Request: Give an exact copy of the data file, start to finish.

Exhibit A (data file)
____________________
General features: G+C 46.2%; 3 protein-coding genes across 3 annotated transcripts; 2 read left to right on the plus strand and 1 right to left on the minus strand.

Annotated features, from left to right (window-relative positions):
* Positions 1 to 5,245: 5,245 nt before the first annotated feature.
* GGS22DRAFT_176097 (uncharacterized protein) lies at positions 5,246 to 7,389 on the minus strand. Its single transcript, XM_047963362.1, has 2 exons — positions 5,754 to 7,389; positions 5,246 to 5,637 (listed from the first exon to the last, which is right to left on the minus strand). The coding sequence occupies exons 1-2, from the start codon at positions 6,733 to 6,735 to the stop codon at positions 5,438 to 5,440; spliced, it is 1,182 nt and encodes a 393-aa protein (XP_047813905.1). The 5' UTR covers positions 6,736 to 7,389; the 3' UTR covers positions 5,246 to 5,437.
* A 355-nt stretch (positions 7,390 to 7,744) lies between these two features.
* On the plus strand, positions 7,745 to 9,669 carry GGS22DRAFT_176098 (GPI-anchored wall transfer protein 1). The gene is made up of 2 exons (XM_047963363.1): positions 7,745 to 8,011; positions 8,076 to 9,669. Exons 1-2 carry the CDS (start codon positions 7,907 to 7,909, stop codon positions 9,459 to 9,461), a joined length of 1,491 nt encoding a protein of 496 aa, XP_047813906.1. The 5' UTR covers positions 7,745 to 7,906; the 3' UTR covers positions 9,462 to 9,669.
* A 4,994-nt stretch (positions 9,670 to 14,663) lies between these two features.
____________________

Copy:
General features: G+C 46.2%; 3 protein-coding genes across 3 annotated transcripts; 2 read left to right on the plus strand and 1 right to left on the minus strand.

Annotated features, from left to right (window-relative positions):
* Positions 1 to 5,245: 5,245 nt before the first annotated feature.
* GGS22DRAFT_176097 (uncharacterized protein) lies at positions 5,246 to 7,389 on the minus strand. Its single transcript, XM_047963362.1, has 2 exons — positions 5,754 to 7,389; positions 5,246 to 5,637 (listed from the first exon to the last, which is right to left on the minus strand). The coding sequence occupies exons 1-2, from the start codon at positions 6,733 to 6,735 to the stop codon at positions 5,438 to 5,440; spliced, it is 1,182 nt and encodes a 393-aa protein (XP_047813905.1). The 5' UTR covers positions 6,736 to 7,389; the 3' UTR covers positions 5,246 to 5,437.
* A 355-nt stretch (positions 7,390 to 7,744) lies between these two features.
* On the plus strand, positions 7,745 to 9,669 carry GGS22DRAFT_176098 (GPI-anchored wall transfer protein 1). The gene is made up of 2 exons (XM_047963363.1): positions 7,745 to 8,011; positions 8,076 to 9,669. Exons 1-2 carry the CDS (start codon positions 7,907 to 7,909, stop codon positions 9,459 to 9,461), a joined length of 1,491 nt encoding a protein of 496 aa, XP_047813906.1. The 5' UTR covers positions 7,745 to 7,906; the 3' UTR covers positions 9,462 to 9,669.
* A 4,994-nt stretch (positions 9,670 to 14,663) lies between these two features.